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Aging

— Life —

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Today is my 60th birthday. As you read this, I may be laughing, or I may be crying. Hopefully the overwhelming emotion I’ve experienced as I approached the big 6-0 has given way to great expectations about the future. And hopefully I’ll have celebrated with some great champagne and chocolate. Continue Reading

— Life —

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Monday was a banner day. After waiting at a walk-in clinic to learn I can’t hear out of my right ear because “sometimes ears just get that way,” I went to the eye doctor where I learned my eyes are failing rapidly. I’ve worn contact lenses my entire life and apparently that’s not good. Plus, I stare at a screen all day, either writing on my laptop or reading on my Kindle. Even though I’ve dialed up the fonts as large as they’ll go, it’s still a strain on my eyes.

So I’m in glasses while my eyes heal. At night, I wear ointment. Ointment! That’s a sexy word. Continue Reading

— Life —

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A few years ago I changed doctors because my PCP wouldn’t prescribe me something for sleep. I’d gone in for a routine check-up and mentioned I wasn’t sleeping well. I felt exhausted, and as a result, was living my life strung out on caffeine and sugar while carpooling tweens and arguing with teenagers. My barely 30-something-mother-of-a-toddler GP proceeded to lecture me on the evils of poor nutrition and chemical support, suggesting I try a soothing bath and some quiet time, perhaps a cup of herbal tea before bed. She informed me she was morally opposed to sleeping pills because they’re highly addictive and tend to be used to mask greater problems than irregular sleep patterns. Continue Reading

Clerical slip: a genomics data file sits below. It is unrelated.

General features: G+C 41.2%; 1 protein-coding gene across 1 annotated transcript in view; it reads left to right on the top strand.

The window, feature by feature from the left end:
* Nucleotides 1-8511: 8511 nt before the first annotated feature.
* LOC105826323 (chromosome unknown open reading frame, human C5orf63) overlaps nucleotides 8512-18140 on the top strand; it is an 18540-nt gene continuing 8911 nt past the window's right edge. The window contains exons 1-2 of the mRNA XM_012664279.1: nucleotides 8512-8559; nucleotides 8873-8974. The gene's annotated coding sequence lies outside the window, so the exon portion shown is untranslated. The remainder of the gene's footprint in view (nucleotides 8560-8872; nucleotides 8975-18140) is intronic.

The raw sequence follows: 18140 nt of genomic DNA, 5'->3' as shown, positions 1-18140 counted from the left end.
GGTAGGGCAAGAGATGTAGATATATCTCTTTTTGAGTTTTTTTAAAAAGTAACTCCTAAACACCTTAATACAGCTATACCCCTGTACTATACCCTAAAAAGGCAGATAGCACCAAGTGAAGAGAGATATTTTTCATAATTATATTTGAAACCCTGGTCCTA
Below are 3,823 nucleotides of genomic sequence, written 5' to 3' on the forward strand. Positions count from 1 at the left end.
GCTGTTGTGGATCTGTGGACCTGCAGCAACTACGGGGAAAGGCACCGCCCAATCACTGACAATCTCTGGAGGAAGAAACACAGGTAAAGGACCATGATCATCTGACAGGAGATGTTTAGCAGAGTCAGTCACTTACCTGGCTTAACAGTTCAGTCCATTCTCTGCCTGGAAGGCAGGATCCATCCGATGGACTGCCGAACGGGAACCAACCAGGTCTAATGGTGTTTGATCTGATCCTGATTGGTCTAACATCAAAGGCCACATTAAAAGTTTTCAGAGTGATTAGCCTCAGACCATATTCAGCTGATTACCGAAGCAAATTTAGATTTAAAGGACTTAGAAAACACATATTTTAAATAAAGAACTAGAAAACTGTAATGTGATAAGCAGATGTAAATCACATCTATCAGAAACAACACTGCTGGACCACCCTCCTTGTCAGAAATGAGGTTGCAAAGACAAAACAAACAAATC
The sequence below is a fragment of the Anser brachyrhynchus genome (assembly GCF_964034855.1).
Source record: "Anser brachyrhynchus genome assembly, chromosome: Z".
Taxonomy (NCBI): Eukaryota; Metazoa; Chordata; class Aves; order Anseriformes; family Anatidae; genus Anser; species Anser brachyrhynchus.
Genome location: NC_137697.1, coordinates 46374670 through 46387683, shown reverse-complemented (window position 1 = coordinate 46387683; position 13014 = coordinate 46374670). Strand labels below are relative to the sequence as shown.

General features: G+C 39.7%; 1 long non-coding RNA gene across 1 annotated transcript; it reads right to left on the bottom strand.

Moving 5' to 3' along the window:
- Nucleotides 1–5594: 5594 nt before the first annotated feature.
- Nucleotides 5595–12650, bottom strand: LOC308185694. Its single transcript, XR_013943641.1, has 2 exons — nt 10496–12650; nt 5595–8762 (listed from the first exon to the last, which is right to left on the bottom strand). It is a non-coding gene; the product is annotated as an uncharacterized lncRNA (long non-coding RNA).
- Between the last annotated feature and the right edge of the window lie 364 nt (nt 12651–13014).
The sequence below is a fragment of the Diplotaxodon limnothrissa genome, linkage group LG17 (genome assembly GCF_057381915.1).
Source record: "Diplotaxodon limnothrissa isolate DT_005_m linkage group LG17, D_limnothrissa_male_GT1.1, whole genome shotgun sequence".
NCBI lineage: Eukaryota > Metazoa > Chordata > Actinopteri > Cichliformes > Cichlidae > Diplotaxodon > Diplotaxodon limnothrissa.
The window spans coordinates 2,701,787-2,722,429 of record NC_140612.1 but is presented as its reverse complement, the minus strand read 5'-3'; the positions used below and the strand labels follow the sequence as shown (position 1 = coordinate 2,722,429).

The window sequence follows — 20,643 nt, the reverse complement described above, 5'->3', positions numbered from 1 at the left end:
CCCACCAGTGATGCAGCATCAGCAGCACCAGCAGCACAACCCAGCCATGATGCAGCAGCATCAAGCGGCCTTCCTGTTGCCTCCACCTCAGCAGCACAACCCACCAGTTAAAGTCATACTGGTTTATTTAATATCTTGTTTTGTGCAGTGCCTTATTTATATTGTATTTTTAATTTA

— Relationships —

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I attended a funeral for a cousin whose death came too early. She’d beaten breast cancer, twice, but years of smoking and living around heavy smokers finally took its toll. The experience reinforced my desire to spend eternity fertilizing the earth instead of being locked up in a box and forgotten. Continue Reading

— Life —

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For as long as I can remember, I’ve had neck and back pain. Some days it’s one or the other, some days both. Occasionally it can be debilitating, but more often than not, it’s just annoying, the kind of pain that holds you back from being or participating fully in life. I think the genesis of my back pain was from a really bad crash when I was ski racing in high school. The spine is a delicate creature, and one good twang can create a lifetime of annoying symptoms. There were other minor incidents over the years, but the coup de grace came about 25 years ago: I had a run-in with a bad cup of clam chowder that landed me in the hospital for four days with food poisoning. I won’t go into detail, but let’s just say I don’t eat clam chowder anymore, and the strain on my body ruptured a disc in my lower back.
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— Relationships —

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I was relaxing at the pool this afternoon when a friend of my daughter’s walked past and we began chatting. She’d been recruited as a Division 1 athlete five years ago, and had recently graduated from college. She told me about her successful seasons as an athlete; her relationship with her roommate–also an athlete but in a different sport–her choice of major; her brother’s new job… and all the while, I was envisioning this young woman as an eight-year-old.

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— Life —

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I’ve been sailing many times. No, that’s not true: I’ve been sailed — passive voice — many times. I suspect I’m the kind of person for whom the term “deck fluff” was coined. I can tell you all about the iguanas and gas powered blenders on tiny islands in the Bahamas. I can’t tell you much about lines or cleats.